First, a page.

Proper grooming can help dogs to live healthier

Dog grooming refers to both the hygienic care and cleaning of a dog, as well as a process by which a dog’s physical appearance is enhanced.

Grooming is a vital part in the well-being and healthiness of a dog, which can improve its quality of life. How much grooming a dog needs depends on its breed, age, and health. Regular grooming helps to ensure the dog is healthy and comfortable. While many dogs shed, others such as the poodle do not shed as profusely and require grooming every 4-8 weeks.

The main reasons for daily grooming include:

  • decreased chance of various health problems, such as thrush, scratches, and other skin problems
  • general cleanliness of the dog
  • monitoring of the dog’s health by checking for cuts, hot spots, swelling, lameness, or changes in temperament, all of which could be indicative of illness
  • forging of a closer bond between dog and owner
  • reducing infestation load of external parasites on skin
  • avoid matting that can potentially cause health concerns like skin irritation or the entrapment of harmful bacteria in the coat

Bathing:

Dogs can be bathed in a sink, walk-in shower, or bathtub; they can even be bathed outside using a garden hose, provided that the water is sufficiently warm enough to prevent hypothermia. Dogs should be bathed with warm water, as hot water can scald the skin. Dogs with a heavy or matted coat should never be bathed without first being completely brushed out or clipped of any mats.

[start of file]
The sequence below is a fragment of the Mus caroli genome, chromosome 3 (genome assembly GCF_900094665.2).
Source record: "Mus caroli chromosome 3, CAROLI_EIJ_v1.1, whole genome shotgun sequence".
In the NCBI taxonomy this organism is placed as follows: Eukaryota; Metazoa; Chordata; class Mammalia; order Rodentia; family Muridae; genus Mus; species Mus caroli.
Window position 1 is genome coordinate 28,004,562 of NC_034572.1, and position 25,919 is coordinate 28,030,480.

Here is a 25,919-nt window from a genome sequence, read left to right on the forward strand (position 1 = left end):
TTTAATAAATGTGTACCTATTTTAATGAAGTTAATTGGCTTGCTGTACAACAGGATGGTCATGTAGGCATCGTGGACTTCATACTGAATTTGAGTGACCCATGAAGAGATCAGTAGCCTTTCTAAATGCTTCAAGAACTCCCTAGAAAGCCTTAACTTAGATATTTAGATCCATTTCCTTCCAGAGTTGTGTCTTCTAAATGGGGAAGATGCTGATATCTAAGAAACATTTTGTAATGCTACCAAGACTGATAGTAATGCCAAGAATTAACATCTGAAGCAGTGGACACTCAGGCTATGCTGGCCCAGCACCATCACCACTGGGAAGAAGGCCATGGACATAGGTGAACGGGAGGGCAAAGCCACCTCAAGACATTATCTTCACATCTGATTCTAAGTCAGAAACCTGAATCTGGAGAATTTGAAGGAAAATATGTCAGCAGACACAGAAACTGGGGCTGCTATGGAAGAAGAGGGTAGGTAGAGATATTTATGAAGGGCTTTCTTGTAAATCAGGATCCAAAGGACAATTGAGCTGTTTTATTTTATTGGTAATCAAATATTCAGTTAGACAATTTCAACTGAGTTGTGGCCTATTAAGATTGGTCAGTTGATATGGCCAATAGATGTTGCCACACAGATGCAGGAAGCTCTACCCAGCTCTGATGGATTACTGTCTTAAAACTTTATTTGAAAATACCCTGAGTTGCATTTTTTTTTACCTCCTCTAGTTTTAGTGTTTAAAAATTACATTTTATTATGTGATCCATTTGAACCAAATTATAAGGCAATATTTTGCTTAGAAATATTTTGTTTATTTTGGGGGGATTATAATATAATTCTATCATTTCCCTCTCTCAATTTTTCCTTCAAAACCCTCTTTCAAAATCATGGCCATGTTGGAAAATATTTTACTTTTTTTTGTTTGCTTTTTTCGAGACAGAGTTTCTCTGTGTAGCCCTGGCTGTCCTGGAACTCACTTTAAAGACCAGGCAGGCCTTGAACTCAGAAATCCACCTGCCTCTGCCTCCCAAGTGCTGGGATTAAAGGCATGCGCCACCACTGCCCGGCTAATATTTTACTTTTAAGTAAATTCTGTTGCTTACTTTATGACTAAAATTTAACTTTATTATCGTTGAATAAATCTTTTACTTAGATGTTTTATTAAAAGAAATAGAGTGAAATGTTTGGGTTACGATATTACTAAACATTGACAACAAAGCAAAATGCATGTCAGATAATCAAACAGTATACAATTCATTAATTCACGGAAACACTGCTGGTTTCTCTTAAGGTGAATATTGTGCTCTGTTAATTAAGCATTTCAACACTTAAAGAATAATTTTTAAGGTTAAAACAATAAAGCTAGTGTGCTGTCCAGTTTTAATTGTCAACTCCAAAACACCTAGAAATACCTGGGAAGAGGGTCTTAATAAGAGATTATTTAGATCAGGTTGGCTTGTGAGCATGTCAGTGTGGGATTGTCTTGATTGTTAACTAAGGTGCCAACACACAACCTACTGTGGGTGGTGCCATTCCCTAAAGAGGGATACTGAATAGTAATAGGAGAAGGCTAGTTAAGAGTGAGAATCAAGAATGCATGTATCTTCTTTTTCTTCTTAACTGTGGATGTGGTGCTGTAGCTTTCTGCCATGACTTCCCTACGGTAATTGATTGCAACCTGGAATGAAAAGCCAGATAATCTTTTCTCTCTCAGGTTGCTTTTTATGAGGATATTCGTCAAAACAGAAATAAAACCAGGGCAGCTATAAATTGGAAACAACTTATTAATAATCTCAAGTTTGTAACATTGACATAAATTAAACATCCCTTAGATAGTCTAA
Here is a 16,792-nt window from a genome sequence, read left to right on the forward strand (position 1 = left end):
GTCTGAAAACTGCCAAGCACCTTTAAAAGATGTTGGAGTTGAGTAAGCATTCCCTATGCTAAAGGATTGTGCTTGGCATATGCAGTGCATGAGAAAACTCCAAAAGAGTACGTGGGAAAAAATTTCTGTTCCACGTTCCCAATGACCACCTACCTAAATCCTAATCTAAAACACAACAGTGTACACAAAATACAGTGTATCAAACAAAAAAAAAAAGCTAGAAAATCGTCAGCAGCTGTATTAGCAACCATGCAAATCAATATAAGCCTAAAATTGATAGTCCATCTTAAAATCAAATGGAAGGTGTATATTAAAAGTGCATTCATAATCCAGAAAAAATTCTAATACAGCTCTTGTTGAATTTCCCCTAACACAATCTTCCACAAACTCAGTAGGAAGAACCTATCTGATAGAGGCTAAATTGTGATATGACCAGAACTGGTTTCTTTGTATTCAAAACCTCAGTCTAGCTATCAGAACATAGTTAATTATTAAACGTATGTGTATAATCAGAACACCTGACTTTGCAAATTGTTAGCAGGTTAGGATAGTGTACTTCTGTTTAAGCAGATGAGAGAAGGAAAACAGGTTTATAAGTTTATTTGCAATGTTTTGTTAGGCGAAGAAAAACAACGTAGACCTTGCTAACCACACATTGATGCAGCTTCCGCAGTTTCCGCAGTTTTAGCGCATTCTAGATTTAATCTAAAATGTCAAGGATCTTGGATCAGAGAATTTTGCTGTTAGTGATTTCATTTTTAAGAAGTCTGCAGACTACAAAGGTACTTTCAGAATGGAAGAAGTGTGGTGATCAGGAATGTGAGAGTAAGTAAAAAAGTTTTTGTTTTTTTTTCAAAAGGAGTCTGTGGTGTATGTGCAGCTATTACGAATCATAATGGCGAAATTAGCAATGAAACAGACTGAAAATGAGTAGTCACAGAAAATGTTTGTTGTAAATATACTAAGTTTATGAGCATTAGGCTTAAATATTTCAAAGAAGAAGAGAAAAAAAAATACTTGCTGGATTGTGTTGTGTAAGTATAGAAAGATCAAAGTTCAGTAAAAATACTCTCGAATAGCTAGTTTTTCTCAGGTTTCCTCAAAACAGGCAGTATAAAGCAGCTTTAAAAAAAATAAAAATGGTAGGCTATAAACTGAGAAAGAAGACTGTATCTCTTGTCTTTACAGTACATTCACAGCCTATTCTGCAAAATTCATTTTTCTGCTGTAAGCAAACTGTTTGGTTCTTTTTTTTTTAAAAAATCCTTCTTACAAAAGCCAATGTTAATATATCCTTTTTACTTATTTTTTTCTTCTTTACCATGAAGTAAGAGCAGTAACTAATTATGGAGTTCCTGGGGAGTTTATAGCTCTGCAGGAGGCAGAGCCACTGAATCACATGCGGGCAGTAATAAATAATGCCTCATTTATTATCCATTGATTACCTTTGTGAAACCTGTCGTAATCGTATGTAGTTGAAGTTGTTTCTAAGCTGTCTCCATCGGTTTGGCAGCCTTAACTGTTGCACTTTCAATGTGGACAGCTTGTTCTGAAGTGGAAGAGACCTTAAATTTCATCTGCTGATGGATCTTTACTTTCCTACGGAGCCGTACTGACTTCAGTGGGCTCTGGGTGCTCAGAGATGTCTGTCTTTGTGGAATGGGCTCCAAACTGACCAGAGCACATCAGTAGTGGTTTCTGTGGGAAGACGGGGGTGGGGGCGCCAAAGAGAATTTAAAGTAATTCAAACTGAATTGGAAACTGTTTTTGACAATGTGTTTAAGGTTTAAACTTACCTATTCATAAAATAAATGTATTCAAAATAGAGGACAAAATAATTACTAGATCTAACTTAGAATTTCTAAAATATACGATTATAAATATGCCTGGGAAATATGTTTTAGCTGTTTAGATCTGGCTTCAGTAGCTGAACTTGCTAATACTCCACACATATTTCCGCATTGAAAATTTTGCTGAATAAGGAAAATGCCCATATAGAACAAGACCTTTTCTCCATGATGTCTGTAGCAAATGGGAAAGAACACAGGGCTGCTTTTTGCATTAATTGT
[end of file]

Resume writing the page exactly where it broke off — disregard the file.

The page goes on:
Many types of shampoos and conditioners formulated for dogs are available. For dense and double-coated dogs, pre-mixing the shampoo with water will help ensure a more even distribution of the shampoo.[5] Do not lather the head, as grooming products can be irritating if they come in contact with the eyes. Additionally, excess water may become trapped in the ear canal, leading to secondary ear infections.[6] Fully rinse the dog after shampooing, as residual chemicals may become irritating to the skin. Most dogs do not require frequent bathing; shampooing a coat too often can strip the coat of its natural oils, causing it to dry out.

Tooth Brushing:

Dental care is very important and can be addressed while bathing. The dental kits available on the market include everything from special toothpaste to toothbrushes. Many models of toothbrushes include a flexible three-head design, which maintains the proper pressure on all surfaces of the tooth with every stroke. These brushes have side bristles set at 45-degree angles to reduce arm twisting and soft outer bristles for massaging the gums. Toothpaste designed to be used on dogs is usually sugar free toothpaste with different flavoring. Although you can use human tooth brushes, avoid using human tooth paste as dogs usually eat the paste while brushing. Also, while using Pet Specific Tooth paste foaming or rinsing is not necessary.

Hair Brushing and Removal: